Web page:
it means Tesla can enable a rapid pace of technological development unmatched among its competitors.
Like I said, Tesla is not a traditional automaker.
Tesla is really a technology company with some of the best artificial intelligence software in the world. Tesla’s constant refinement of this technology has allowed it to take the lead in the autonomous driving space.
And Tesla’s biggest innovations are not just limited to its bleeding-edge AI. There’s another key area in which Tesla is dominating the competition…
The Next Step for EV Adoption
Tesla has made a huge leap over its competitors in another key area – its battery technology.
Expensive batteries have always been the main factor preventing the mass adoption of electric cars. But that’s changing now. The cost of batteries for electric vehicles is reaching a tipping point.
A decade ago, the average electric vehicle battery cost $1,100 per kilowatt-hour. Fast forward to today, and the average cost has fallen to $137.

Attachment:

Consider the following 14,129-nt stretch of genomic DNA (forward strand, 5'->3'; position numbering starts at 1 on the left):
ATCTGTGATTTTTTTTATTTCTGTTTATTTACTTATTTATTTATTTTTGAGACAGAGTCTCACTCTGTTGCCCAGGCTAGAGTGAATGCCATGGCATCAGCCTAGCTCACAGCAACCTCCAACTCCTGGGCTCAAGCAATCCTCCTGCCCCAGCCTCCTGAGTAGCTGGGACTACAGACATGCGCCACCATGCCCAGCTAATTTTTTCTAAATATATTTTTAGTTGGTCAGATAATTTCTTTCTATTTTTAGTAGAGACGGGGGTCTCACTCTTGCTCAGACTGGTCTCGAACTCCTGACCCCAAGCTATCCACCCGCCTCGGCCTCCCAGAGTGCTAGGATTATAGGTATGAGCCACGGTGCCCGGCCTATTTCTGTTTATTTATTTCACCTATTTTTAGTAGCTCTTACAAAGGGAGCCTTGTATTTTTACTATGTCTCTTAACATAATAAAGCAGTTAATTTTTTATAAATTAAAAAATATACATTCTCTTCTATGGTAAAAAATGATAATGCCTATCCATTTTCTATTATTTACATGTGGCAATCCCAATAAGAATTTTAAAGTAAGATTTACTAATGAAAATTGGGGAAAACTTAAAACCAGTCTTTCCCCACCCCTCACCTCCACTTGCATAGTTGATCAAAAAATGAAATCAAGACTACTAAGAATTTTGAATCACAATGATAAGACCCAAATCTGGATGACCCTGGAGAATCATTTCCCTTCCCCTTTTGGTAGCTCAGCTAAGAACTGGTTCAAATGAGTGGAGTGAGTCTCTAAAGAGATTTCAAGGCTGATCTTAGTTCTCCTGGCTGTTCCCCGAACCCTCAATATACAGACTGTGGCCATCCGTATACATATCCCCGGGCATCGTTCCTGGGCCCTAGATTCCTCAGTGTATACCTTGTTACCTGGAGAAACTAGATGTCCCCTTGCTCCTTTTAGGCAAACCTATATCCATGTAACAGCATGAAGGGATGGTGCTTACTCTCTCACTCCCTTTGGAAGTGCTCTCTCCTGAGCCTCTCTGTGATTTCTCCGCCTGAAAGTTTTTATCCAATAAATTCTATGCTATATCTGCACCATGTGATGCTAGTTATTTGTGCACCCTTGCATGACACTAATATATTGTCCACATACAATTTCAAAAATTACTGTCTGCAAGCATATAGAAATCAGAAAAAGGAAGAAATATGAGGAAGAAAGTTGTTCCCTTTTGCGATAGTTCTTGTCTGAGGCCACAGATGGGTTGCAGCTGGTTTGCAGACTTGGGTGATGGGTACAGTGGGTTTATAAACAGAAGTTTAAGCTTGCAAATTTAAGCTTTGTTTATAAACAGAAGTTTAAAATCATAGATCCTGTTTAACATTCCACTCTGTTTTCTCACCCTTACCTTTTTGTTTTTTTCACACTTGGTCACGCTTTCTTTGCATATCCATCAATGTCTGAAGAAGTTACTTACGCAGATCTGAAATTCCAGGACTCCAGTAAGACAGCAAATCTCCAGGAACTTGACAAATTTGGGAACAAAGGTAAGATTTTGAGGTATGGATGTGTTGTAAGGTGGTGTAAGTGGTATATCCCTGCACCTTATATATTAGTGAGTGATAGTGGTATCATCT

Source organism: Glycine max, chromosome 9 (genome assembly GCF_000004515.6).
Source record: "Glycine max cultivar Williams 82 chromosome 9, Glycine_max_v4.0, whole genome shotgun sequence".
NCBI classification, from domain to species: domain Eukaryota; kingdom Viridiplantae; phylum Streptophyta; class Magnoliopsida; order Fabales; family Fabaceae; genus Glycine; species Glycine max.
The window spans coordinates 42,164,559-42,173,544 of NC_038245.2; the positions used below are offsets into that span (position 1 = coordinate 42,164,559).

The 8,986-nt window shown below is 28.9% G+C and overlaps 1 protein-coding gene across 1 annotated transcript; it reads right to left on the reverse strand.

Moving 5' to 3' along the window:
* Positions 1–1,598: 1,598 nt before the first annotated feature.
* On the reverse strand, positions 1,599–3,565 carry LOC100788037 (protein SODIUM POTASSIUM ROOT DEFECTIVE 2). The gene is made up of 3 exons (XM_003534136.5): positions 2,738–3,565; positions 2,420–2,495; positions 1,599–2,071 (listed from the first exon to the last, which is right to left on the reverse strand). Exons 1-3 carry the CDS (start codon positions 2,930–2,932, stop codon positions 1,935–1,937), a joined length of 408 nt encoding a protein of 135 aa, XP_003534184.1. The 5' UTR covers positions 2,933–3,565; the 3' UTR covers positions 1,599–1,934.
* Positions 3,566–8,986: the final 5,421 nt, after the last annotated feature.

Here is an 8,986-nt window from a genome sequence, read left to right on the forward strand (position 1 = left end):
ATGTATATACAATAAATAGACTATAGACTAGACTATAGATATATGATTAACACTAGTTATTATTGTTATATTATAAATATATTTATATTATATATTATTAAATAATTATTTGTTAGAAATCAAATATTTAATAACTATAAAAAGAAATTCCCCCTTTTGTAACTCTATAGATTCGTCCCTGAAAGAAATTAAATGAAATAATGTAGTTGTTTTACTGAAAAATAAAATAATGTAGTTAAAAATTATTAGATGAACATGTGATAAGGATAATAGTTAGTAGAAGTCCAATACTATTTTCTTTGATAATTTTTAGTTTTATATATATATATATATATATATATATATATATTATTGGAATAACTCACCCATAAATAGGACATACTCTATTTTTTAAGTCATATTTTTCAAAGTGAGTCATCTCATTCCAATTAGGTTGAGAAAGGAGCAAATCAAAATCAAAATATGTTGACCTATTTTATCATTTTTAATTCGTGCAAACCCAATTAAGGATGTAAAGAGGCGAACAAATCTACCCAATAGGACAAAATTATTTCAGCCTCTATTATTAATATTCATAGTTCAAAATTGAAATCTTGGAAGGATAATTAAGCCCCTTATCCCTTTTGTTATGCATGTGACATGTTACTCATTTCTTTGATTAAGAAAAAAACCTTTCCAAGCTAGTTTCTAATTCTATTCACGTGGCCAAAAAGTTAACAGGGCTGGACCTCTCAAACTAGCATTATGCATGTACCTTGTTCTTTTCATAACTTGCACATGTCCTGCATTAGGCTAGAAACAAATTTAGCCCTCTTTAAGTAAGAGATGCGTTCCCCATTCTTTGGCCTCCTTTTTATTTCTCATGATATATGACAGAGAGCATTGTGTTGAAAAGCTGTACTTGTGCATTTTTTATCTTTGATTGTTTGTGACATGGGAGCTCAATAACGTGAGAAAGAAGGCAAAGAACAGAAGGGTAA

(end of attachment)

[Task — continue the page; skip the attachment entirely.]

That represents an 88% drop since 2010… and it’s expected to keep dropping.
Electric cars will become much more affordable than internal combustion engine (ICE) cars in a short amount of time. And if you look at Tesla, it’s already happening.
Here’s an example…
The Tesla Model 3 and the gas-powered BMW 3 Series both sell for about $41,000 in the U.S.
When you factor in maintenance costs, then Tesla is already more affordable. Remember, there’s no need for an oil change or new spark plugs in one of Tesla’s cars. And electricity is generally cheaper per mile than gasoline.
And Tesla is constantly updating its battery technology to outperform the competition.
Tesla announced that its next-generation battery will allow it to offer an EV for just $25,000 by 2023. That would make it less expensive than the average gas-powered car today.